PROVO, UTAH -- Returning to his upscale Salt Lake City home after an evening get-together with Mormon friends, Mark Hofmann chatted with his wife, Doralee, until she went to bed about 11:30. Then he descended to his basement workroom and began assembling the supplies he had bought 10 days earlier: two lengths of threaded, one-inch pipe; two end caps; nails; and two cans of Hercules Bullseye gunpowder.

About 3 a.m., Hofmann got into his gold Toyota van to deliver the first of his two homemade pipe bombs to the doorstep of businessman W. Gary Sheets. In the darkness, he unhooked the tiny wires from a safety device and connected them to the mercury switch that, a few hours later, would blow up Sheets' wife, Kathleen, who picked up the package.

Hofmann was home by 3:30 a.m., when his sleepy wife, accustomed to her husband's nocturnal restiveness, called down from upstairs to ask him to tend their small daughter, who had awakened in the night. He stayed with the child until she fell asleep. It was Oct. 15, 1985.

At 6:30 a.m., Hofmann got back into the van and delivered the second bomb to the office of Steven Christensen, a former partner of Sheets and a Mormon bishop interested in the historic documents of his faith. Eighteen months earlier, Hofmann had sold Christensen the notorious "white salamander" letter, which linked the church's founder to the practice of folk magic.

The letter caused much disquiet at the time among Mormons and Mormon scholars. Christensen submitted it to church and other experts, who verified its authenticity, then donated it to the church.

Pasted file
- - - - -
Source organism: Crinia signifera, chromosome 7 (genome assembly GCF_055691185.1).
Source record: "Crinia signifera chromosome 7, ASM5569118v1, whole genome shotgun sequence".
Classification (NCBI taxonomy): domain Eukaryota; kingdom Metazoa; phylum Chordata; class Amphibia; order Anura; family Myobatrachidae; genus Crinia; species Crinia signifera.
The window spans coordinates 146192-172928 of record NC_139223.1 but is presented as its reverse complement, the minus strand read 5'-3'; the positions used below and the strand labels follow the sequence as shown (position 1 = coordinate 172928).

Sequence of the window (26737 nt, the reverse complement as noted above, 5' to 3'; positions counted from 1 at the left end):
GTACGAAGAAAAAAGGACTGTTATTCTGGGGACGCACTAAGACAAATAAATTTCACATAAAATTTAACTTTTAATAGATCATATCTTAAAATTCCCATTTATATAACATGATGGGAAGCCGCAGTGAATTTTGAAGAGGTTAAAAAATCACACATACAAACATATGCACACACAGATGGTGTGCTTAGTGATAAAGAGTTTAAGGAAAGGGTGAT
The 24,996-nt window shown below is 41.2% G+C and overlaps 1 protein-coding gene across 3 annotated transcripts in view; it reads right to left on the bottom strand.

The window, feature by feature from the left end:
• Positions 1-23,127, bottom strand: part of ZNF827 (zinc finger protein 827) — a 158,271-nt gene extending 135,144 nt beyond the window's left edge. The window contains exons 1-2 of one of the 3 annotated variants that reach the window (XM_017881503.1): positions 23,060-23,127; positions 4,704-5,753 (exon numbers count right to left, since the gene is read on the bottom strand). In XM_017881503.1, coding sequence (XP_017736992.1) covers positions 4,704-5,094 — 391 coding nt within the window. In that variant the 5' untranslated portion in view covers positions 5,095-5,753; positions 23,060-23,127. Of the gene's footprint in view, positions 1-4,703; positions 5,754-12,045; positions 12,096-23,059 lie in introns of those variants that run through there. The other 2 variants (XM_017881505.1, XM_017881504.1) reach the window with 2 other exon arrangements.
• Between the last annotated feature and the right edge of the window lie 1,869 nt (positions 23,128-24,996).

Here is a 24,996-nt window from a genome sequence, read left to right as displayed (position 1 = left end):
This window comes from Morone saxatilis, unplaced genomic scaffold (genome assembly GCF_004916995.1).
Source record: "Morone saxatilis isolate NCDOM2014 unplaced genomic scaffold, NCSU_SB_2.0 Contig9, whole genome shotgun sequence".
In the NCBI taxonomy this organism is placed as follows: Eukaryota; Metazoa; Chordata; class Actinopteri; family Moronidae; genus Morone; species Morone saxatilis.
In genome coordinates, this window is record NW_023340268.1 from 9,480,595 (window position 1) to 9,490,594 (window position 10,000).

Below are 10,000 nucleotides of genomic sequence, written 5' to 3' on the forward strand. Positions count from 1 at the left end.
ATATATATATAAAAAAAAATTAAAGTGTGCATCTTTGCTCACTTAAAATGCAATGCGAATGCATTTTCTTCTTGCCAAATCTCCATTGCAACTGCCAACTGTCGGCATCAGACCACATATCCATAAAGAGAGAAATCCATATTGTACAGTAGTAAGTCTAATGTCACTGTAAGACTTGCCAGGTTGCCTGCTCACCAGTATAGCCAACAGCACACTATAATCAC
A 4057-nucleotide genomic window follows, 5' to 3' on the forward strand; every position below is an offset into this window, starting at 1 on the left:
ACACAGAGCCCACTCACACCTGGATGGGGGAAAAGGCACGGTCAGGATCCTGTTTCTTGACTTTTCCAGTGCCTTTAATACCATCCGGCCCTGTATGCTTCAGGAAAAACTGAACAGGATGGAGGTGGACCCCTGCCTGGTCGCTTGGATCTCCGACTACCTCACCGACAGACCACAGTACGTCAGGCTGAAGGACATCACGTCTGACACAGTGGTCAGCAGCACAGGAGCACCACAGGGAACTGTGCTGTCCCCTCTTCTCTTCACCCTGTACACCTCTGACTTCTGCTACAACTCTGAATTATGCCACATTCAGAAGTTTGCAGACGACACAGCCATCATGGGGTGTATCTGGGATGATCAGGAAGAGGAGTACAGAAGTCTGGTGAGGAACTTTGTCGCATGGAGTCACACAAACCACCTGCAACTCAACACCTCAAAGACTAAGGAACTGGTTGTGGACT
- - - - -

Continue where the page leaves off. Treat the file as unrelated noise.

Last week, almost two years after the murders of Kathleen Sheets and Christensen, more than 1,400 people -- three times the anticipated number -- attended a 13-hour symposium at Brigham Young University to consider Hofmann's short, dazzling career as a con man and forger of Mormon and secular historical documents and his impact on the faith he secretly abandoned in adolescence.

"The enormous damage done by Hofmann will take a long time to assess," said forensic handwriting expert Charles Hamilton, who had been fooled by some of Hofmann's work. "He will be out of prison, and at it again before we get around to finding out the real expense of his disruption of scholarship." Hofmann is serving five years to life as a result of a plea bargain, and the sentencing judge recommended that he never be released.

Of the 424 documents and memorabilia Hofmann is known to have sold to Mormon institutions and individuals, 107 are known to be forgeries, 60 are suspect and others have not been examined. "His deceit," BYU President Jeffrey R. Holland told the symposium, "has certainly not rocked the foundations of the church . . . but it has rocked the faith of some uncertain, and often very young, hearts and minds."

Most of his forgeries may not have involved the church, however. "From Beethoven to Daniel Boone, from Betsy Ross to George Washington -- only 20 to 30 percent of his output was Mormon," Mormon author Allen Roberts said. "His undetected forgeries will continue to have a selected impact for generations."

In early 1985, for example, Hofmann tried to negotiate $1.5 million deal with the Library of Congress for a document he claimed to have found in New York's Argosy bookstore -- the Oath of a Freeman, dating to the Massachusetts Bay Colony and thought by some to be a model for the Declaration of Independence.

His machinations came apart when he was critically injured the day after the murders by a third bomb. Police discovered that all three bombs had been built of parts purchased at a Radio Shack by "Mike Hansen." In Hofmann's workshop, they found a piece of paper bearing the name Mike Hansen and the number of a Denver engraver who turned out to have negatives of printing plates made for "Hansen" the previous year.

When police confronted Hofmann in his hospital room with this and other evidence, the alarms on his life-support monitor sounded, and nurses shooed them out. They had a suspect, but they had no motive.

"Why would this meek-looking, scholarly, respectable, almost a wimp of a man commit this horrible crime?" deputy Salt Lake County attorney Robert L. Stott asked rhetorically as he reconstructed the crime last week.